The winter of 1880-81, was a particularly severe one. The winter opened with a severe storm in October, which was succeeded by heavy storms every few days. Nearly every day during the winter the wind blew a. perfect gale. These storms were often so blinding and cold, that it was unsafe for the farmer or stock raiser to venture from the house, for days at a time, and even after the snow had ceased to fall, it was so dry and light, that whenever the wind blew hard the air was as full of snow as if it were continually falling. This long, cold and severe winter was very hard on stock in the county. The previous mild winters, during many of which the ground was never covered with snow, --cattle lived very well with little or no feed, and without shelter. Thus the farmers were unprepared, having but little hay and few or no sheds for protection, therefore the percentage of loss of stock from cold and hunger was very large. Added to the above misfortunes, cattle from the ranges further to the northwest, driven by the storms, came into the county by thousands and devoured all the hay, straw, corn stalks, etc., that came in their way, rendering the feed for the cattle in the county still more scarce.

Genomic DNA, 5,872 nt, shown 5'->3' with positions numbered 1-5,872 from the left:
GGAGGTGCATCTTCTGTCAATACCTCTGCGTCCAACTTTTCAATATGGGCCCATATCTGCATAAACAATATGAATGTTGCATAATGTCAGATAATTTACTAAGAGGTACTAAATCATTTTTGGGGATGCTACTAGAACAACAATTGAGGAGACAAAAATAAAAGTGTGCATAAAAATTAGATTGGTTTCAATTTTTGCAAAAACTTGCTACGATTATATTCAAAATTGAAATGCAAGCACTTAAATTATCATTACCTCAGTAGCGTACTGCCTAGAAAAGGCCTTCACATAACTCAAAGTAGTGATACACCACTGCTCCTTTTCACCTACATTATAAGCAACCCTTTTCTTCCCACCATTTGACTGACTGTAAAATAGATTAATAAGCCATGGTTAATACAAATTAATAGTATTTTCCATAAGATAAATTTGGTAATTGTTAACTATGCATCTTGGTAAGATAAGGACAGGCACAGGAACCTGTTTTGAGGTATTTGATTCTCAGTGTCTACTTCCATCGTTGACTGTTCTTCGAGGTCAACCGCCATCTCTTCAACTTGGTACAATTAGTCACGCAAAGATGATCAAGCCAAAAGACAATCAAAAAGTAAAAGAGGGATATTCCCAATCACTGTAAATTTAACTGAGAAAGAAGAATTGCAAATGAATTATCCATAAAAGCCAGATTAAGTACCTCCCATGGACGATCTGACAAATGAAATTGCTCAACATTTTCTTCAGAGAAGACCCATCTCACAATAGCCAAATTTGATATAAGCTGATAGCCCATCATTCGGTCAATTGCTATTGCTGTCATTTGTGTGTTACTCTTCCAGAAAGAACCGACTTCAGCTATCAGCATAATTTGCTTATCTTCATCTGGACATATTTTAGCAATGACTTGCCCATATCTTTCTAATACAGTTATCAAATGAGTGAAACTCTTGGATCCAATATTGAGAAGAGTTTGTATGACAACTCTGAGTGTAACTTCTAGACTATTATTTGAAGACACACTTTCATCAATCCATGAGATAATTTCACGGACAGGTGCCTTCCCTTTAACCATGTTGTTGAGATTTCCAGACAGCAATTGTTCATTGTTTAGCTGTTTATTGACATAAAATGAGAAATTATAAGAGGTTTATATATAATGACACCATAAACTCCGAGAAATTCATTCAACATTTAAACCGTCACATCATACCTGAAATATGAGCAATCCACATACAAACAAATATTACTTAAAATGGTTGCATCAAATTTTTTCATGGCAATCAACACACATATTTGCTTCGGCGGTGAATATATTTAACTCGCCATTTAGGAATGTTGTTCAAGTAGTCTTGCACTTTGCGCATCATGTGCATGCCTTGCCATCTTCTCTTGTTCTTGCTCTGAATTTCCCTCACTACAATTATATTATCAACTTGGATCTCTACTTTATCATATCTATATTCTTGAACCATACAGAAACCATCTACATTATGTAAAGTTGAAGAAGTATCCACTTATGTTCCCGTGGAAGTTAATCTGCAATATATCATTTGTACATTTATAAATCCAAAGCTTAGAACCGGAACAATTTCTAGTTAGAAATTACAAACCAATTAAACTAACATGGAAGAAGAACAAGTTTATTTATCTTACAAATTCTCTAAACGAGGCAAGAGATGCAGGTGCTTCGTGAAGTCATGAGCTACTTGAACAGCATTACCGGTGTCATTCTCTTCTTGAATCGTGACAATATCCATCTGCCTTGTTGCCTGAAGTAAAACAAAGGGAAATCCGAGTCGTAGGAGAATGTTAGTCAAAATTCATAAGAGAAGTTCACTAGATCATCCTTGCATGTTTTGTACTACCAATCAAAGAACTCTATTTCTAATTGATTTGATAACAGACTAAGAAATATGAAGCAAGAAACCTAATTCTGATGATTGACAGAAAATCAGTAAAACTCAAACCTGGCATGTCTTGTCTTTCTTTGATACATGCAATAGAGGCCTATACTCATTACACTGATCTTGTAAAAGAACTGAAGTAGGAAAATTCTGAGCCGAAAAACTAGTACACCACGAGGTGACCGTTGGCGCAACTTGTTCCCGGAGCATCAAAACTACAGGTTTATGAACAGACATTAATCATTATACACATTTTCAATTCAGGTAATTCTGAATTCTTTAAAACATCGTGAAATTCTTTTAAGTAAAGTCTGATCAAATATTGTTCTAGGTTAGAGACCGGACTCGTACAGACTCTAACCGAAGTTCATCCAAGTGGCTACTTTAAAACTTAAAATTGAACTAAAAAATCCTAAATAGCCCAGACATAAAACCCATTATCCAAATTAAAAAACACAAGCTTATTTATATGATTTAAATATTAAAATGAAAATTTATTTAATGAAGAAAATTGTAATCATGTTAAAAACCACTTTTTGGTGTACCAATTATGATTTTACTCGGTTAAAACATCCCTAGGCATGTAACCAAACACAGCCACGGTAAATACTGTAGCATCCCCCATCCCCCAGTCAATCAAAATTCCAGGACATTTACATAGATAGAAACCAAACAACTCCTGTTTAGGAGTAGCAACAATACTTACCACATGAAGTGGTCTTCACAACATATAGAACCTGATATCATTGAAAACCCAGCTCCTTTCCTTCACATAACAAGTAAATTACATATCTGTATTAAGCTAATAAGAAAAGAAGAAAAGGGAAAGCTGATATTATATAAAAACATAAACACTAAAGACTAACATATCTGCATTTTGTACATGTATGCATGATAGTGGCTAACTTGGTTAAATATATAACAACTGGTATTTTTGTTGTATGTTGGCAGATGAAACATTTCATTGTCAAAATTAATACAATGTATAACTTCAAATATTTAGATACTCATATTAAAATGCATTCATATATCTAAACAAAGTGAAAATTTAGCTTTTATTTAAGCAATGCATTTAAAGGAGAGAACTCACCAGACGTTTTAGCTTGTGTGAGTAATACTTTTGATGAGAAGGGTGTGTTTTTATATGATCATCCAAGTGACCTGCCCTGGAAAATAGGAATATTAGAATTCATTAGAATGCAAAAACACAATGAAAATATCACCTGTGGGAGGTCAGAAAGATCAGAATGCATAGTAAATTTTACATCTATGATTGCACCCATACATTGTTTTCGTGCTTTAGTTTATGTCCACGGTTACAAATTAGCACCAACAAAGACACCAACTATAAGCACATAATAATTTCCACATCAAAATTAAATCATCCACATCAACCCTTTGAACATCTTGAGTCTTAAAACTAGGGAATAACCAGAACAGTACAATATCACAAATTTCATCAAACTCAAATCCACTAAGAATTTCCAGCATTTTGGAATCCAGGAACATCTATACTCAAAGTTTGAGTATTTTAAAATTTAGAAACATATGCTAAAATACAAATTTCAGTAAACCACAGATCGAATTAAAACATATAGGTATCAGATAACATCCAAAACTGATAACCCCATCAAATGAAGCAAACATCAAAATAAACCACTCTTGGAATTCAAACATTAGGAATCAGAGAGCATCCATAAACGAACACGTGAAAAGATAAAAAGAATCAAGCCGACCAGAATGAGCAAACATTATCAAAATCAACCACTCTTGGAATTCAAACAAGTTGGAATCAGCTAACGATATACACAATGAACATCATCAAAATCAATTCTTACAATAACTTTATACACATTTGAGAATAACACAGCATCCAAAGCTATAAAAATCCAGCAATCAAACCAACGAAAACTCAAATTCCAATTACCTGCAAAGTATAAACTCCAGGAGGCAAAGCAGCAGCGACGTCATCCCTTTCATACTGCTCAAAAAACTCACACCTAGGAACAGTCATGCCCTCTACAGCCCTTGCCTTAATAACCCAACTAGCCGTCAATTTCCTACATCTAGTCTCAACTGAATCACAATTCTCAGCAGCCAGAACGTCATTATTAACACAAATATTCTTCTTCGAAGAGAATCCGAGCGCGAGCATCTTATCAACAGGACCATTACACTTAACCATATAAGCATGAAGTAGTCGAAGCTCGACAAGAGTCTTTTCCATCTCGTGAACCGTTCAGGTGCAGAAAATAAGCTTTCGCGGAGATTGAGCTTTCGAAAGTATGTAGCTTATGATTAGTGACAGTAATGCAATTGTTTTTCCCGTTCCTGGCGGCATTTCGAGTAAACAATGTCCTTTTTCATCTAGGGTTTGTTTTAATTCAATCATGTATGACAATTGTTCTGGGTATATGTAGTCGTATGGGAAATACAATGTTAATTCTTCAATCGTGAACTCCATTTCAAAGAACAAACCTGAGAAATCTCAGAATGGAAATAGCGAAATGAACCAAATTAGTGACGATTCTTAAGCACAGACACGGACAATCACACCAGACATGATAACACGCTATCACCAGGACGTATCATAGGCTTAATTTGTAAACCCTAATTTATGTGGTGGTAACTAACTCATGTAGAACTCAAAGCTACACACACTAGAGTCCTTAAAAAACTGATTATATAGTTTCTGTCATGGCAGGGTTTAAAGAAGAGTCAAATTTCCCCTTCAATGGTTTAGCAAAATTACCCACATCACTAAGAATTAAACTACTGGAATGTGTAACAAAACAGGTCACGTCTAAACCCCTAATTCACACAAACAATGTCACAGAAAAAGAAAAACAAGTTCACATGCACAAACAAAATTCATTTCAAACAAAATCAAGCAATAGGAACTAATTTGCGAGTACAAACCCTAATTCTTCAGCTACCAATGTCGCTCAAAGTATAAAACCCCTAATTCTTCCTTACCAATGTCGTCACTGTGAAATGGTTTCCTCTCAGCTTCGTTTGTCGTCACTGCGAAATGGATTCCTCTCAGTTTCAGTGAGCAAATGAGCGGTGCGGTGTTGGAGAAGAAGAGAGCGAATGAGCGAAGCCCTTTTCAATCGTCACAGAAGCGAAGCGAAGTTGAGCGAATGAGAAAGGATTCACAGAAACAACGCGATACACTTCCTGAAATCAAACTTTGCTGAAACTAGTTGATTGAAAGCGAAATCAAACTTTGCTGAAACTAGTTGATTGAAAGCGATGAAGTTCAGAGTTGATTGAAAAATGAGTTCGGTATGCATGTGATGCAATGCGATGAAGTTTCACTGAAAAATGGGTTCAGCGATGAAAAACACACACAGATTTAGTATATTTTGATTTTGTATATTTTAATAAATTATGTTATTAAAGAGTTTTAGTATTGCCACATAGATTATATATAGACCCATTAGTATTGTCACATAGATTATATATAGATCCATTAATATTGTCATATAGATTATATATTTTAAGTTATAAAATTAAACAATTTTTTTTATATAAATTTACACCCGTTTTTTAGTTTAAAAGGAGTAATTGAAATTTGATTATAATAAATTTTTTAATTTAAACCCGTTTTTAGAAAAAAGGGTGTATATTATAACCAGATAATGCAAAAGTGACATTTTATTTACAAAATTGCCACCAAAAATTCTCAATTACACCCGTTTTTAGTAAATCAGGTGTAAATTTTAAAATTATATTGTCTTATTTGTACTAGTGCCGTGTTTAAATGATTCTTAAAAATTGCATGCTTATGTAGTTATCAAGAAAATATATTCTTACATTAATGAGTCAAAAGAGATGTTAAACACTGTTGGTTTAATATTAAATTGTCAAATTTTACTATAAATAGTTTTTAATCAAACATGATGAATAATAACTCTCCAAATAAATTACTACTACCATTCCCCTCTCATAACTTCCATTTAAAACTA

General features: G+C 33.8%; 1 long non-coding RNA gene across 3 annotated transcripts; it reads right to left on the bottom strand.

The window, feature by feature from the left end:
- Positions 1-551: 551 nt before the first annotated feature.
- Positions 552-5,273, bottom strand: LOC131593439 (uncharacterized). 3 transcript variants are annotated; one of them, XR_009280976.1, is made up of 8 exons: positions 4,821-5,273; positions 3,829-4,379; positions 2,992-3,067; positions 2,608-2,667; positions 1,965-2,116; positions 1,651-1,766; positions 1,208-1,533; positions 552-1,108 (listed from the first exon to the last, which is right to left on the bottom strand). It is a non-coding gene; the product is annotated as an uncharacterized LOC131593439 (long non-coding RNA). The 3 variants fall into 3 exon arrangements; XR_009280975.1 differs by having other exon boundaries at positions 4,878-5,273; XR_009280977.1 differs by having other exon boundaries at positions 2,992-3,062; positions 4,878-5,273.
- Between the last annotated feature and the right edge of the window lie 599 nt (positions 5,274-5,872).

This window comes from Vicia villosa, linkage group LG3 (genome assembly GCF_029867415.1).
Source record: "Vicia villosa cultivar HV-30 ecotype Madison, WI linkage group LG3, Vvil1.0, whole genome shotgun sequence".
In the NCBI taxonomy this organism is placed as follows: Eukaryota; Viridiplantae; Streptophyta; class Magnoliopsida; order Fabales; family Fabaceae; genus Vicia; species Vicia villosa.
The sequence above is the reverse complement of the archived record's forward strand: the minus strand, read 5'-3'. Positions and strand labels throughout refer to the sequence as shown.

The next spring, as soon as the snow began to go off, --it having covered all Western Nebraska--the small streams and drawers were all filled to overflowing, and then the larger streams and even the broad Platte River, flowed with a tremendous current, and the valleys of all the streams were overflowed and considerable damage was done to farm property. Several bridges in the county were washed out, and many more were seriously damaged.

The affairs of the county are ably administered. The following named parties are now the efficient county officials. Commissioners--Jos. H. Malone, Plum Creek; E. S. Rice, Ringgold; Thomas J. Shull, Overton. Judge--R. B. Pierce, Plum Creek. Clerk--J. H. MacColl, Plum Creek. Treasurer--C. L. Ervin, Plum Creek. Sheriff--Hugh MacLean, Plum Creek. Superintendent of Public Instruction--James M. Tipton, Plum Creek. Coroner--H. O. Smith, Plum Creek. Attorney--A. S. Baldwin, Plum Creek, Surveyor--R. C. Beatty, Plum Creek.